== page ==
In my case, the atmosphere of distrust created by CPS’s threat to remove the girls to foster care weakened the network that we had built in order to endure crises. Instead of being a part of the family’s safety net, I was seen as part of a surveillance system. Instead of being positioned to help reunite the children with their mother, the agency instructed me to not let the girls go home until she did what the agency said. As a new mother who is Black and aware that structural racism and individual bias have resulted in 53% of Black families being investigated by CPS and Black children being removed into foster care at an alarming and disproportionate rate, I felt pressured to follow CPS orders. We needed to work together to keep my ahijada and her sister safe and to help them heal, but the pressure and the mistrust corroded the relationship between me and my ahijada’s family. It took months before we could mend our relationship and effectively co-parent.

We needed the state agency’s established connections to service providers to heal from the mental health crises this ordeal had caused, but we couldn’t bear more CPS threats or ultimatums. So, I tried to access help on my own. I found that because we were in an informal arrangement, providers asked me what right I had to request help for the girls far more frequently than they asked what help the girls needed. I had to weigh how much of the girls’ history to disclose to providers that worked in systems with long histories of disproportionately ushering children of color into foster care, the very system I was working so hard to avoid. 

Those closest to me have asked why my husband and I didn’t fight to get into the formal foster care system. Beyond the harms that children face in foster care, I understood that bringing the girls into the formal foster care system would have meant that their mom, my husband and I would have lost authority over the girls’ placement. The state agency could have removed the girls from our house at its complete discretion. While the agency started this traumatic family separation, at least my ahijada’s mother and I had control over when and how the family came back together. For my ahijada, who was already used to spending all Sunday with my family, the knowledge that she was going to be somewhere she knew with people that loved her for as long as she needed gave her some much needed peace.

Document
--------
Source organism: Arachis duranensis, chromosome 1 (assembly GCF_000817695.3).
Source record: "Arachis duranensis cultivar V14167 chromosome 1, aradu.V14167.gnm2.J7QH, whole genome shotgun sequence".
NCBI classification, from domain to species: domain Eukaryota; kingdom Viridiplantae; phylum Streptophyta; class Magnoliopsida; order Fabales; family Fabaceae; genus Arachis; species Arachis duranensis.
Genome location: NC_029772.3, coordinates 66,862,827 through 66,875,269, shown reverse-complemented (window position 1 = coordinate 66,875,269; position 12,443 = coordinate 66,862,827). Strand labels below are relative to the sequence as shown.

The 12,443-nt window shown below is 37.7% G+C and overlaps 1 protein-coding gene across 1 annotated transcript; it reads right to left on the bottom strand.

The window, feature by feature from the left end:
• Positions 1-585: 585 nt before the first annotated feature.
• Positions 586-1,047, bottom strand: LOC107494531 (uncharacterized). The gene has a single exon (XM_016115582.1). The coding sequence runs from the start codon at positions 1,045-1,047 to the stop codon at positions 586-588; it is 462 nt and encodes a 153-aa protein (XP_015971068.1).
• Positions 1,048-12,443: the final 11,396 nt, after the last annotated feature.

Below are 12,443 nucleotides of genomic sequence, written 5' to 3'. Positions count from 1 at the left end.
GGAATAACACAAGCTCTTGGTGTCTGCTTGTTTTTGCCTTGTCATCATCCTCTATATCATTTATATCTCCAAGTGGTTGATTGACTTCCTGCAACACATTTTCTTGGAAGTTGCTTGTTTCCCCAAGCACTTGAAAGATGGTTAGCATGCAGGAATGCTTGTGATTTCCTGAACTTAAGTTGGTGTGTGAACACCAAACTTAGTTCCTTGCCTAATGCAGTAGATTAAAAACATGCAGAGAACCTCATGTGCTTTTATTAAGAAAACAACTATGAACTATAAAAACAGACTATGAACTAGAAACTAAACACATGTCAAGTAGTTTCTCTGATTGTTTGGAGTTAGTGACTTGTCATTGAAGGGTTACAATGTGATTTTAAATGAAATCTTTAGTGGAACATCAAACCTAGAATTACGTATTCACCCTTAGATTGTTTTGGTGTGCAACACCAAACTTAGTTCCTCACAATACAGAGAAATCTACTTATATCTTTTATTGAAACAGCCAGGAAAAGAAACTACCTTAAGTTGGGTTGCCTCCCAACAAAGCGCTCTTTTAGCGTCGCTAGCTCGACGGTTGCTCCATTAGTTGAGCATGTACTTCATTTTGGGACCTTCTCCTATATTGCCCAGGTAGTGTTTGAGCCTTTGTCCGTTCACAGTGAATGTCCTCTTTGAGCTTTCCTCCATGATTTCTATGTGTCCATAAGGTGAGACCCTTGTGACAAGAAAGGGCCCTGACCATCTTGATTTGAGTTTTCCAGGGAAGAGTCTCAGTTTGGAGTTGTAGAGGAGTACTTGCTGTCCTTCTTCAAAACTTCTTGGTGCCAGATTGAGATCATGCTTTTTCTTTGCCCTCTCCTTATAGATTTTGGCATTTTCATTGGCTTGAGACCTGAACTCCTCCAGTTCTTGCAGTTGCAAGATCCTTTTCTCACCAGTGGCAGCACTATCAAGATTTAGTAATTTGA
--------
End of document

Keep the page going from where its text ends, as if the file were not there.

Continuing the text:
I hope the Children’s Bureau makes good on its commitment to supporting kin caregivers and promoting racial justice. I hope it embraces its responsibility to all children, including those in hidden foster care. The leading federal agency must fully acknowledge past and current racial disparities, not only among children who enter the formal foster care system, but also among those who are separated from their parents at the urging of the child welfare system without due process, ongoing support or oversight. 

It starts with knowing the facts. The Children’s Bureau must collect the data and the narratives necessary to fully acknowledge the harm that this practice has caused and lead alongside those of us who have lived this nightmare as we help state agencies find a solution. 

The solution to the problem of hidden foster care won’t be easy to find. Hidden foster care happens differently, even within the same state. But I am convinced that the solution has to include an opportunity for children to use their voice, for parents to have notice of (and a way to enforce) their right to determine their children’s care and custody, and for kin caregivers to receive community-based support without risking surveillance.

David Noble, a policy associate at the Alliance for Children’s Rights, contributed to the writing of this op-ed.